To understand the importance of networks for the development of our civilization and innovation in environmental engineering and earth sciences, you need to go back to 1654. Then the first meteorological network in the world, called the Florentine or Medici network, was launched.

It comprised 11 stations operating on a uniform basis, including one station in Warsaw. Although Ferdinand II of Medici is recognized as the creator of this network, her success was the result of not only the prince’s obsession with new technologies, the construction of new meteorological instruments and their practical application, but also the activities of his younger brother, Cardinal Leopold Medyceusz, who founded one of the first scientific societies in Europe – Accademia del Cimento. These innovative concepts in the 17th century Tuscany can also be interpreted as Galileo’s legacy in a broader perspective. This precursor of modern physics postulated the systematic application of the experimental method in the study of nature phenomena.

It is thanks to him that science for the first time had a “method” to acquire knowledge of objective, reliable and verifiable reality using hypothesis testing. These were groundbreaking changes that we often forget today, although they formed the foundations of the natural sciences. And you have to remember that without the invention of a liquid thermometer, its calibration and scaling, parallel measurements throughout the entire network of stations and the proper development of their results, today we probably would not know whether our climate is changing on a global scale? And what has determined the success of the Medici network is its marriage with Accademia del Cimento, and thus using the latest scientific achievements to interpret the results of experiments. Although Galileusz was a postulator of science-based science and empiricism, as he emphasized, the accumulation of facts alone is not science.

The project of the Polish Atlas of Rain Intesities PANDa is part of its philosophy of the above heritage of the Florentine network, Accademia del Cimento and Galileo’s cognitive method. The project processed for the first time rainfall data from a network of 100 rain gauges in Poland over a period of 30 years. Thanks to the digitization of nearly two thousand years of records from pluwiographs and the standardization of records from various types of electronic rain gauges, a coherent precipitation base was created in high digital resolution. This base was digitally processed giving off maximum rainfall. The values of the obtained precipitation maxima were verified based on independent sources of information on precipitation, including e.g. radar data. It did not stop at this “accumulation of facts”.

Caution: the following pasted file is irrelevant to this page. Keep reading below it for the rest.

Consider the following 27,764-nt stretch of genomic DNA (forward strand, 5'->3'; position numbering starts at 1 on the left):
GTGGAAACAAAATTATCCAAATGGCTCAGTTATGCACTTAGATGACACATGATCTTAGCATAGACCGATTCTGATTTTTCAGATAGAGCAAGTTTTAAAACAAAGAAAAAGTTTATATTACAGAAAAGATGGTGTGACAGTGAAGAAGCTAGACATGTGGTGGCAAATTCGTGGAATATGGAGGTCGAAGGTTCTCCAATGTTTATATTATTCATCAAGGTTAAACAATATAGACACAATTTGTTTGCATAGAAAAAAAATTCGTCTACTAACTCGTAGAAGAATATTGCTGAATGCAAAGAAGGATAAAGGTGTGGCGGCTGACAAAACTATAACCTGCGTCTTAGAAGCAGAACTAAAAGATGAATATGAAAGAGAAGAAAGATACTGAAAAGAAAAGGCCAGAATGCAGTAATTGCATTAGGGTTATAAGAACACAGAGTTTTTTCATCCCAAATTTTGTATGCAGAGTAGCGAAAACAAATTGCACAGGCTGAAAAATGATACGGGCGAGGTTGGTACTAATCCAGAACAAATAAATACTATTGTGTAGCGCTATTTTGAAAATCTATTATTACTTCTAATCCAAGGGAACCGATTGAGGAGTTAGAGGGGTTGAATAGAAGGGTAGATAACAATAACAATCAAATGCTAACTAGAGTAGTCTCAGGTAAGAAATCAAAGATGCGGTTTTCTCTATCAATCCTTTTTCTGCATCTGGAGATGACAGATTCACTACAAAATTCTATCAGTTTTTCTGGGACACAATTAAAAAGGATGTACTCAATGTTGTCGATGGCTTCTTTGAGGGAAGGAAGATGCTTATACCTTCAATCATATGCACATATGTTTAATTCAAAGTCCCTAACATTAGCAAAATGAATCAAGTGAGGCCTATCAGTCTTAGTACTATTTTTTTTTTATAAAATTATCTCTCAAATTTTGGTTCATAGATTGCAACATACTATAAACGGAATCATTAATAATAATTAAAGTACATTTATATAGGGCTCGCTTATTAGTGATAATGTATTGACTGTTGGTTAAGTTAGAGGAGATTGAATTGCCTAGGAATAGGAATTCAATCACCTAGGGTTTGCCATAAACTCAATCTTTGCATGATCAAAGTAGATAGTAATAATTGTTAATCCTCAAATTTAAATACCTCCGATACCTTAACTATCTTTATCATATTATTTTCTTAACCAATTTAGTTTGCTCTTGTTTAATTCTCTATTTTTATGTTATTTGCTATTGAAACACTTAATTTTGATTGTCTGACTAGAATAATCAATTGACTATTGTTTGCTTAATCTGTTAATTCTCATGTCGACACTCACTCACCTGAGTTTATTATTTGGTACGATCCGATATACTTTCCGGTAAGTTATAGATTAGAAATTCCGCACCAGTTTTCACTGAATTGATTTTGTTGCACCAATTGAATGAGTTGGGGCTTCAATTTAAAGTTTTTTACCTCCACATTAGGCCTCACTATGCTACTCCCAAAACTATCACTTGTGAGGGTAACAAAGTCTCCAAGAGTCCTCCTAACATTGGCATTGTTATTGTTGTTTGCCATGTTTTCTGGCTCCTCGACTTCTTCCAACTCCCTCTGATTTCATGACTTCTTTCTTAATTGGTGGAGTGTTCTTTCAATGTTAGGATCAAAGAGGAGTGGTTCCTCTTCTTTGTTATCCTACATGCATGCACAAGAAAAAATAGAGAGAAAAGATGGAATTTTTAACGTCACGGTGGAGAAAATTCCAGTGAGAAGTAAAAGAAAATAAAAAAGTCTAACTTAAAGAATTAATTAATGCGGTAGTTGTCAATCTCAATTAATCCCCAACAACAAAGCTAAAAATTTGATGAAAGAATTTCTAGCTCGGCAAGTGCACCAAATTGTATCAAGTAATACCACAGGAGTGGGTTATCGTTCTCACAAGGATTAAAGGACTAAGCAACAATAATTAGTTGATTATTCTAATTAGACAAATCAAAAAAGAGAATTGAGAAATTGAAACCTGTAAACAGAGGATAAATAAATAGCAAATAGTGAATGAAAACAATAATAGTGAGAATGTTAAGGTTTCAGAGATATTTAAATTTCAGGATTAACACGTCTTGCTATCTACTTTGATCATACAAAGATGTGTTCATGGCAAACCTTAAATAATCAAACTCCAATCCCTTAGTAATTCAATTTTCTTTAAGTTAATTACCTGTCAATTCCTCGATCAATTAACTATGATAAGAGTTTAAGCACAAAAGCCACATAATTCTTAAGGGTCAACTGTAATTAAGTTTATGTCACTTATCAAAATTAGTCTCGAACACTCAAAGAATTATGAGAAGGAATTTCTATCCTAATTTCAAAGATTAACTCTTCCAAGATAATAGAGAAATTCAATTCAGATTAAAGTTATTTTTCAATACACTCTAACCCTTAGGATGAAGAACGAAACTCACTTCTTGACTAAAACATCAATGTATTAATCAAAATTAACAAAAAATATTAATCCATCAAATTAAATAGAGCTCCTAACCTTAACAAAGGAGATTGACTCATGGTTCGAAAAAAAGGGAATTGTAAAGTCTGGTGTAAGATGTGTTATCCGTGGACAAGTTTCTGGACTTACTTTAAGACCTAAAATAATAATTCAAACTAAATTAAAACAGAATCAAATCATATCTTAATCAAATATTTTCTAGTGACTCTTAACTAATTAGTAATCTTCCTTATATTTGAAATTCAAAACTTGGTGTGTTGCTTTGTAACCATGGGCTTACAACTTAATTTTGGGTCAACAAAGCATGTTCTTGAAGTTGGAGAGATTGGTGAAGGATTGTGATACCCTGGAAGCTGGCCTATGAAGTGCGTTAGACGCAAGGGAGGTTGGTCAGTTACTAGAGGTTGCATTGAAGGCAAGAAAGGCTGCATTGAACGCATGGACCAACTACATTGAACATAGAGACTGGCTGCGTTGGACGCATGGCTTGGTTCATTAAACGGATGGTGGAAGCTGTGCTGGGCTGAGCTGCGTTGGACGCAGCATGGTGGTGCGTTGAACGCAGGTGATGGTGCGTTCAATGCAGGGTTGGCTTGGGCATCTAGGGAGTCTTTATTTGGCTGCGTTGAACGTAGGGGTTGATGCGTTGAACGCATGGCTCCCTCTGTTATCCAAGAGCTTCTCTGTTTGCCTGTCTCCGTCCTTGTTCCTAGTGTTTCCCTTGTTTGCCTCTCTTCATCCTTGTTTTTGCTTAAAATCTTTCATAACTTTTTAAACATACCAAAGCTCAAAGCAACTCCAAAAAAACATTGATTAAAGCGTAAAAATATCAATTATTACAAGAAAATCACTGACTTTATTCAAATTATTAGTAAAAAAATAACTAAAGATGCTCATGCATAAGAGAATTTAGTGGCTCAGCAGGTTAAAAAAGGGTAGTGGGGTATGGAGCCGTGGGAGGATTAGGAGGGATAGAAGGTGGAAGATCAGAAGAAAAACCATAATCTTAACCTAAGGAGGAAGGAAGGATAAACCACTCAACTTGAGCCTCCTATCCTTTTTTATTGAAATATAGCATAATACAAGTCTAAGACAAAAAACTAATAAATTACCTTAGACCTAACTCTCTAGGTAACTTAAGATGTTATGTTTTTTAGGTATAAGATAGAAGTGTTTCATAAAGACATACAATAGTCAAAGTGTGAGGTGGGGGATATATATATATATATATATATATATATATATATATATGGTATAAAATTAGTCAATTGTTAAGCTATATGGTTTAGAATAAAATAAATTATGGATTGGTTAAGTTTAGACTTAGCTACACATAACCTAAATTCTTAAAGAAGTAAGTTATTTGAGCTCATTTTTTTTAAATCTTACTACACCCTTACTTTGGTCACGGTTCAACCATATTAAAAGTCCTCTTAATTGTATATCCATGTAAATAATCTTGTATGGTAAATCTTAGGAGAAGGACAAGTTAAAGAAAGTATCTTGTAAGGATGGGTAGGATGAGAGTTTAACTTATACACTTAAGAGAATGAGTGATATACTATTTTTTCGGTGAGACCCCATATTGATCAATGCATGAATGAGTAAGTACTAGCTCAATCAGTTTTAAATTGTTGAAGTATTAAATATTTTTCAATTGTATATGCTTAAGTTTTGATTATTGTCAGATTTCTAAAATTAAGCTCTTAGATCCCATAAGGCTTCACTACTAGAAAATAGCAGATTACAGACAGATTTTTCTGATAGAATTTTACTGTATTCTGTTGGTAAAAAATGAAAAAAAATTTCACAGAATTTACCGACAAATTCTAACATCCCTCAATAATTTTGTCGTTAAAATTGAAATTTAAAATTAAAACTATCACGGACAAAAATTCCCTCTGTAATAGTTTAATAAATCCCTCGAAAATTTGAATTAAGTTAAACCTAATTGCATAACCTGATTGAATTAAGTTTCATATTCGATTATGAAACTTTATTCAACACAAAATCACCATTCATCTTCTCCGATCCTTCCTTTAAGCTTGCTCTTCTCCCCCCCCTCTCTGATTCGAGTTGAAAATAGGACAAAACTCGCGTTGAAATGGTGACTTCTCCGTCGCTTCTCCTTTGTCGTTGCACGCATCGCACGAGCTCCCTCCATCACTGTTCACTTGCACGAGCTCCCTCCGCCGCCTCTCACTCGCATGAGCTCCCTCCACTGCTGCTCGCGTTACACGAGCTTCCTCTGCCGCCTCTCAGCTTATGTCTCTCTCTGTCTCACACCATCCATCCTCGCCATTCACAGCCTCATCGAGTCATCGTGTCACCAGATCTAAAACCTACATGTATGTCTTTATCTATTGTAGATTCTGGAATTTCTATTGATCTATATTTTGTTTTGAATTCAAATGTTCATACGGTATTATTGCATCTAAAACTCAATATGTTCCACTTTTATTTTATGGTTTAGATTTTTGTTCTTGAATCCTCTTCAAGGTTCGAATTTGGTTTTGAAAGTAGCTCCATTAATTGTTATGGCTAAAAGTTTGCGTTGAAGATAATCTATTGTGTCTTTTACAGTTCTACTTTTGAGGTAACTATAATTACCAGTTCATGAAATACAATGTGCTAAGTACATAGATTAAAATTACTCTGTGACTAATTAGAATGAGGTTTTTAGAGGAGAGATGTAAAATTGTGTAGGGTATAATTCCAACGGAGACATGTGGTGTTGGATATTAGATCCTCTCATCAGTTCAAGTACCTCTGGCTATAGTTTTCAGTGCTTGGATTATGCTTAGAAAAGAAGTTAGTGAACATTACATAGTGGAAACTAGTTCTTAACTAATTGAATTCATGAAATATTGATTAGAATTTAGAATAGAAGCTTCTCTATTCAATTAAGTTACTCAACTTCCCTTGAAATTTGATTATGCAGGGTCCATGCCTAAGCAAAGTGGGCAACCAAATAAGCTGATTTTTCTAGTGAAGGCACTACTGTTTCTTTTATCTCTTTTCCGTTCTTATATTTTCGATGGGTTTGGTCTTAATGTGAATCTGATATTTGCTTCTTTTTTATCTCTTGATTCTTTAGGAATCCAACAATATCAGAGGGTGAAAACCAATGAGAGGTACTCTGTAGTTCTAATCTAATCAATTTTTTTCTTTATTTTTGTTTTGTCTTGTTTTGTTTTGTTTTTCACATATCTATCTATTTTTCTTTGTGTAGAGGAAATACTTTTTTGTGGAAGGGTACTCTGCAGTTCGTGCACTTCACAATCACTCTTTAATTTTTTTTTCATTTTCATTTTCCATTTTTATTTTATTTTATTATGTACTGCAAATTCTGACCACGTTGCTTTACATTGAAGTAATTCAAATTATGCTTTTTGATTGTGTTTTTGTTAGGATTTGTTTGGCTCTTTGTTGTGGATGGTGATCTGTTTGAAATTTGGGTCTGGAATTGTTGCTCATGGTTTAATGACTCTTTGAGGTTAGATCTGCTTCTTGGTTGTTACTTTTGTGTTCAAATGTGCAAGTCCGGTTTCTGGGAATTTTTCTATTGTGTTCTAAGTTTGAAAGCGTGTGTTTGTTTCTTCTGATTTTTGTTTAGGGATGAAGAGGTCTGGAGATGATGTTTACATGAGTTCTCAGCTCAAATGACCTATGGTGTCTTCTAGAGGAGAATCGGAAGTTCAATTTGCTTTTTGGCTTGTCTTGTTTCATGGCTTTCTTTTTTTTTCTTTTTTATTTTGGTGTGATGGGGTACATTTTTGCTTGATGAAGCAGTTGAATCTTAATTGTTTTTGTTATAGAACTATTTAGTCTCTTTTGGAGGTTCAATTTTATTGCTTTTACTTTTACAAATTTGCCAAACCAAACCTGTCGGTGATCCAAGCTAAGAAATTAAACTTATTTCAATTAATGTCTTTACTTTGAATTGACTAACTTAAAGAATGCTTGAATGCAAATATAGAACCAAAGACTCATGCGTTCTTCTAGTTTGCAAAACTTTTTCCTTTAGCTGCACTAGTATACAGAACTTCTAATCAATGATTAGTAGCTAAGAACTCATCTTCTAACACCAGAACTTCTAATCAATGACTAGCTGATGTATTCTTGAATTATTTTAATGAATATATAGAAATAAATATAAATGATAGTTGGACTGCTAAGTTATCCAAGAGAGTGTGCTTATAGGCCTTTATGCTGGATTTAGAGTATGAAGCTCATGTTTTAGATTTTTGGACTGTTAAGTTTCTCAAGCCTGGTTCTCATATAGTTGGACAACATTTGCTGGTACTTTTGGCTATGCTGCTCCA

The application of the latest achievements in the field of statistics, including primarily geostatistics, allowed us to describe not only the relationship in time, but also in space between the maximum rainfall in Poland. Thanks to the implementation of modern geostatistical simulations, it was possible to generate a real precipitation atlas for the first time. It contains a catalog of nearly 13 thousand unique precipitation models, probabilistic models linking the height (intensity) of authoritative rains with their duration and probability of their occurrence, assigned to specific mesh of 5 km by 5 km, stretched all over Poland.
The models developed in this way are not the result of statistical description of data from individual rain gauges, but the effect of simultaneous processing of data from the rain gauge network. Thanks to this, for the first time the intensity of authoritative rains from the PAND atlas for any location in the country is read with confidence intervals.


Nevertheless, the PANDa project is connected not only with the rain gauge network, but also with the Internet network, which has been revolutionizing our lives since the late 1980s. Wikipedia, the online encyclopedia that displaced printed encyclopedias, even defines the concept of the Internet of Everything (IoE) as a network of people, processes, data and things connected to the Internet. With this in mind, the PAND atlas is not printed in the form of a catalog of maps and tables on paper. Acquiring information on the intensity of authoritative rains throughout Poland is possible from the internet portal https://portal.atlaspanda.pl/, and the location selection is as simple as searching on the gogle.maps portal.
However, the goal is not only to provide digital information on the intensity of authoritative rains. A more far-reaching goal is to connect PANDa with a network of people – i.e. designers who want to use the atlas to reliably and safely design real drainage systems. This is to be achieved by developing parallel with leading companies – suppliers of drainage systems technology, drainage systems designer platform. It is to be a node of innovation networks that respond to the challenges posed by drainage systems today and tomorrow in the light of the need to adapt to climate change.


This description will be the axis of the paper by Professor Paweł Licznar and Tomasz Grochowski titled: Why are we looking for answers on the web? in the We’re digital session.


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